Thers has a little piece up that I meant to link to the other day, commenting on some Clown Hall piece on the decline of the sanctity of bedrock institutions like marriage [or something equally convoluted], written by a wingnut called Ken Connor. Here is a snippet of the annoying piece, just to give you a taste of what it is that Thers is making fun of:

[blah blah blah fart] precipitous decline of marriage. What was once venerated as a holy, sacramental institution is now considered an optional, if slightly outmoded social convention, a stultifying but necessary financial convenience. This week’s Washington Post illustrates that proposition. In a recent article, the Post discusses the increasing number of couples opting to have a friend rather then a religious officiant preside over their wedding ceremonies.

Seeking to distance themselves from any prescriptive religious connotations that may cling to marriage, self-proclaimed “hippy types” are redefining the institution along highly personalized, pseudo-spiritual, distinctly non-sacramental lines. From the article:

“Members of the American University crew shared a love of jam bands, including Phish and Moe, as well as a passion for environmentalism and nature. Their wedding ceremonies often reflected those interests.

Some of them talked about vigorously scrubbing the word “God” from their rituals; instead readings came from environmental poet Wendell Berry or novels, such as “Einstein’s Dreams,” which explores human beings’ relationship to time passing.”

It’s that whole “venerated as a holy, sacramental institution” and this part that comes after it, about glue or something, that is annoying Thers:

Traditional marriage (specifically, Christian marriage) has through the centuries served as a critical civilizing force in society. It has been, quite literally, the glue that holds communities and peoples together. As traditionally understood, the bonds of marriage are forged not by man, but by God. They are not merely legal, physical, or emotional, they are spiritual and sacred.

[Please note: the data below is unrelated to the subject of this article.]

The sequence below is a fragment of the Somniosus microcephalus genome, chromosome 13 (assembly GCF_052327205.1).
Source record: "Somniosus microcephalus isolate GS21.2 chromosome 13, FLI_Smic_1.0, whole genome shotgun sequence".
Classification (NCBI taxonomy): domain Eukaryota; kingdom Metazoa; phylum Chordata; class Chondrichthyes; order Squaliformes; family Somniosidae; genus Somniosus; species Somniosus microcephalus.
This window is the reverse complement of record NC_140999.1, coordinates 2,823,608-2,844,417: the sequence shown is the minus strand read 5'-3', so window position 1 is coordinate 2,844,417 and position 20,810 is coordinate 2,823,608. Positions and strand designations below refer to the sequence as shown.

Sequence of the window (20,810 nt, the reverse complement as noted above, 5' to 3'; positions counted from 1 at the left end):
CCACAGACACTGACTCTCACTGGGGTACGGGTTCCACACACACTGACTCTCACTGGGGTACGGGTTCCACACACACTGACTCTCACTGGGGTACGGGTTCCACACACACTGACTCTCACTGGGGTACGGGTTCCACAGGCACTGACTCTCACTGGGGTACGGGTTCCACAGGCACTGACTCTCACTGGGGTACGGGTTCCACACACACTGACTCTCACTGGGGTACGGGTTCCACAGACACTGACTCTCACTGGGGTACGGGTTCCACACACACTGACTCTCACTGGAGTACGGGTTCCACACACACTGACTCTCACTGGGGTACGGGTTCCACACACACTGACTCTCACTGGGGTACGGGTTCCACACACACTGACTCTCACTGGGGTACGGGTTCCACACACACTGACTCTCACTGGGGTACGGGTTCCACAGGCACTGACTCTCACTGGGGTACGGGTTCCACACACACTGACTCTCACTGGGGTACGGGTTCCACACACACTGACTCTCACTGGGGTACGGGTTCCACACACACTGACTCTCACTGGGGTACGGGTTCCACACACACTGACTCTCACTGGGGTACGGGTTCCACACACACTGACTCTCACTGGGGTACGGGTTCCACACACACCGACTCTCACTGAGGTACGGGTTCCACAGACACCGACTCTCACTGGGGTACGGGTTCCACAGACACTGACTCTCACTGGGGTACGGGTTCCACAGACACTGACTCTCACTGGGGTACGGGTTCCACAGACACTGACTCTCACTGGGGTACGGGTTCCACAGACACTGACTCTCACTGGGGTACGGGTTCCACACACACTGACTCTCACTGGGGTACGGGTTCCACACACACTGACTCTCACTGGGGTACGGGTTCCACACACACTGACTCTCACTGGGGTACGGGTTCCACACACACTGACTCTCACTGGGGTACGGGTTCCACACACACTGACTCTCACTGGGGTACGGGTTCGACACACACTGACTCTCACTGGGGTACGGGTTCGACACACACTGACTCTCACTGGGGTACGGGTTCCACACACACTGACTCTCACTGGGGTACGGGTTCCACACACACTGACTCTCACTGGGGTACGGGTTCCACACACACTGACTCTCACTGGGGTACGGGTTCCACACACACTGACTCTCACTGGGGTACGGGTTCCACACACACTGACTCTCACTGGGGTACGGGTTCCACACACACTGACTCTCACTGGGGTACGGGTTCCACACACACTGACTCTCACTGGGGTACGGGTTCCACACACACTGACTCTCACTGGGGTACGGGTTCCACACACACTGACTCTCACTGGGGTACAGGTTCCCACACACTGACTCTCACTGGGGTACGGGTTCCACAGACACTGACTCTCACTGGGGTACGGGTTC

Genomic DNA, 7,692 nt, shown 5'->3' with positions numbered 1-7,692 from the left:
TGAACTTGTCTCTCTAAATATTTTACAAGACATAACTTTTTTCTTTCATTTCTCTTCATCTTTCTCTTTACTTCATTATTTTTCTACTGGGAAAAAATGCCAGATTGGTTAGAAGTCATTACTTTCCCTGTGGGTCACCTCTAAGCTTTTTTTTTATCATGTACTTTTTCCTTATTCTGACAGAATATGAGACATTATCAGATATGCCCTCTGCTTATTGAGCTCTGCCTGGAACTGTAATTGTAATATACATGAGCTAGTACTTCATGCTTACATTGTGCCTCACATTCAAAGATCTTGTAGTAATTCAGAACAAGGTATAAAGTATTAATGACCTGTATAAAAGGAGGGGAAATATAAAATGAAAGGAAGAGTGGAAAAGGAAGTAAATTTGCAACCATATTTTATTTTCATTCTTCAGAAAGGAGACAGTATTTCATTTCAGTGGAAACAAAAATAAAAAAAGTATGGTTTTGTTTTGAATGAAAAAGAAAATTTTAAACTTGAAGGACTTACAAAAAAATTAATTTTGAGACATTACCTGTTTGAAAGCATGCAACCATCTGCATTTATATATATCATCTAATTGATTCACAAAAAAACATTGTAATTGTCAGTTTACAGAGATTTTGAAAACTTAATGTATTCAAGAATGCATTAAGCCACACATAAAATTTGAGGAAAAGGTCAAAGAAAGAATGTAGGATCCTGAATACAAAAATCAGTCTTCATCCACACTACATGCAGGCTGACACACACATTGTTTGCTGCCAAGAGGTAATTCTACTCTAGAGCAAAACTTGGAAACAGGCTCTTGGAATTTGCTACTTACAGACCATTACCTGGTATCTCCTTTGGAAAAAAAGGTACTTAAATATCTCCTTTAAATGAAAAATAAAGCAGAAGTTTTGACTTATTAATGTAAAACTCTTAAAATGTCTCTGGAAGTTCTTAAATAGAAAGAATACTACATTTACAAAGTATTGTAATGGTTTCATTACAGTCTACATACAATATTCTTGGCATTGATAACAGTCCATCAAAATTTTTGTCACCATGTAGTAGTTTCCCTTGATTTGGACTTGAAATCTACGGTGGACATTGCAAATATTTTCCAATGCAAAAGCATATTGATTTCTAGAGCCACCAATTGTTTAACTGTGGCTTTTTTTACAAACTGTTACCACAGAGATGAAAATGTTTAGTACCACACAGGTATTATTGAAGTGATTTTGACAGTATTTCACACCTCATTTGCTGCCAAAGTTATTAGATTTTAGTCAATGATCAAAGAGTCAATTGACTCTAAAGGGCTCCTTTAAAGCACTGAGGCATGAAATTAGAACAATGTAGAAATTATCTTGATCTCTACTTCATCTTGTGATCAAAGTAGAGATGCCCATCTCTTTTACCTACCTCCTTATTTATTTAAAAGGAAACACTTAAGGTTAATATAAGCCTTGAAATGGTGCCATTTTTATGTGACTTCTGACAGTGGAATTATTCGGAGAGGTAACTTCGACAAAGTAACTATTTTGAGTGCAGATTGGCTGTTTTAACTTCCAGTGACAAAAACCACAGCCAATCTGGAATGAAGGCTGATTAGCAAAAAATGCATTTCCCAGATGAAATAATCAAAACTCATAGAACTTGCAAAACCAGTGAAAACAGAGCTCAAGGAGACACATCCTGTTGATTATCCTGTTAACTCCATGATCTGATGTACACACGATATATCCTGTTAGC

Yeah, so Thers is straight and married and here is what he has to say about that:

That’s precisely why gays want to get married. Steve says to Bill, “before all our loved ones, please let’s together forever participate in what was once venerated as a holy, sacramental institution that is now considered an optional, if slightly outmoded social convention, a stultifying but necessary financial convenience, you sweet bitch you.”

Anyway, I’m straight, and not religious, and I’m pretty sure I got married because of the love thing, and also because I was pretty sure I would like being married and having kids.


There’s no mystery as to why God-botherers want us all to hold to 14th century social norms: it’s good to be the priest.

But as for me — stop bugging me. I’m a straight married guy. Whatever. Stop trying to call what I have some sort of Spiritual and Sacred hot-shit win for Mankind. It’s not. It’s just what I am.

I’ve often thought that the weird way that Religious Right characters talk about marriage — this up in the clouds, sanctified bedrock blah blah blah crap — was more than a little bit unhinged from the reality of married life for the average American. It’s good to know that their weird rhetoric on the topic creeps out opposite-married people too.

You’ll want to head over to Thers’s blog and read the rest of his post, because there’s a whole riff in there about glue holding people together that you won’t want to miss. I’d quote it here, but y’know. It includes the phrase “sticky nipples.”